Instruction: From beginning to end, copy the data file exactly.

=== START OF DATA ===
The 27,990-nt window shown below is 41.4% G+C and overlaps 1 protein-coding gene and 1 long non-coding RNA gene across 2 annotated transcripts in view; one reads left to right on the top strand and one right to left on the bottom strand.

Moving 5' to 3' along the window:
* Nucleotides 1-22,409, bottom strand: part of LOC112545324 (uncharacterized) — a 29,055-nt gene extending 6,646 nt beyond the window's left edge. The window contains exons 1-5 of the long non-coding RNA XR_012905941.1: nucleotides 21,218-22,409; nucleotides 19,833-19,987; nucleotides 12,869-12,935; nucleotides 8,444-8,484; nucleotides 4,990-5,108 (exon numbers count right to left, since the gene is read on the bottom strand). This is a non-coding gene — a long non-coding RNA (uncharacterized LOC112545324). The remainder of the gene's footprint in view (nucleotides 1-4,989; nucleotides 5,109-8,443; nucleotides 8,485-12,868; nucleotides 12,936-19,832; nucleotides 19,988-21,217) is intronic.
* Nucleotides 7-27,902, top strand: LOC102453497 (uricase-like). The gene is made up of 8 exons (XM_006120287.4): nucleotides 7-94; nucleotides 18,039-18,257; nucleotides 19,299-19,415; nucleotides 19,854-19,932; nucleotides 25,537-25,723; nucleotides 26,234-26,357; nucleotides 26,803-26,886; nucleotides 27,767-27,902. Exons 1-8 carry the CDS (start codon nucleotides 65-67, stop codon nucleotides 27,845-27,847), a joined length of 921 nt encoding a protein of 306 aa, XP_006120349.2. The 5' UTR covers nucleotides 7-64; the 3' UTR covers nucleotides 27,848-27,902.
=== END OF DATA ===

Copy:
The 27,990-nt window shown below is 41.4% G+C and overlaps 1 protein-coding gene and 1 long non-coding RNA gene across 2 annotated transcripts in view; one reads left to right on the top strand and one right to left on the bottom strand.

Moving 5' to 3' along the window:
* Nucleotides 1-22,409, bottom strand: part of LOC112545324 (uncharacterized) — a 29,055-nt gene extending 6,646 nt beyond the window's left edge. The window contains exons 1-5 of the long non-coding RNA XR_012905941.1: nucleotides 21,218-22,409; nucleotides 19,833-19,987; nucleotides 12,869-12,935; nucleotides 8,444-8,484; nucleotides 4,990-5,108 (exon numbers count right to left, since the gene is read on the bottom strand). This is a non-coding gene — a long non-coding RNA (uncharacterized LOC112545324). The remainder of the gene's footprint in view (nucleotides 1-4,989; nucleotides 5,109-8,443; nucleotides 8,485-12,868; nucleotides 12,936-19,832; nucleotides 19,988-21,217) is intronic.
* Nucleotides 7-27,902, top strand: LOC102453497 (uricase-like). The gene is made up of 8 exons (XM_006120287.4): nucleotides 7-94; nucleotides 18,039-18,257; nucleotides 19,299-19,415; nucleotides 19,854-19,932; nucleotides 25,537-25,723; nucleotides 26,234-26,357; nucleotides 26,803-26,886; nucleotides 27,767-27,902. Exons 1-8 carry the CDS (start codon nucleotides 65-67, stop codon nucleotides 27,845-27,847), a joined length of 921 nt encoding a protein of 306 aa, XP_006120349.2. The 5' UTR covers nucleotides 7-64; the 3' UTR covers nucleotides 27,848-27,902.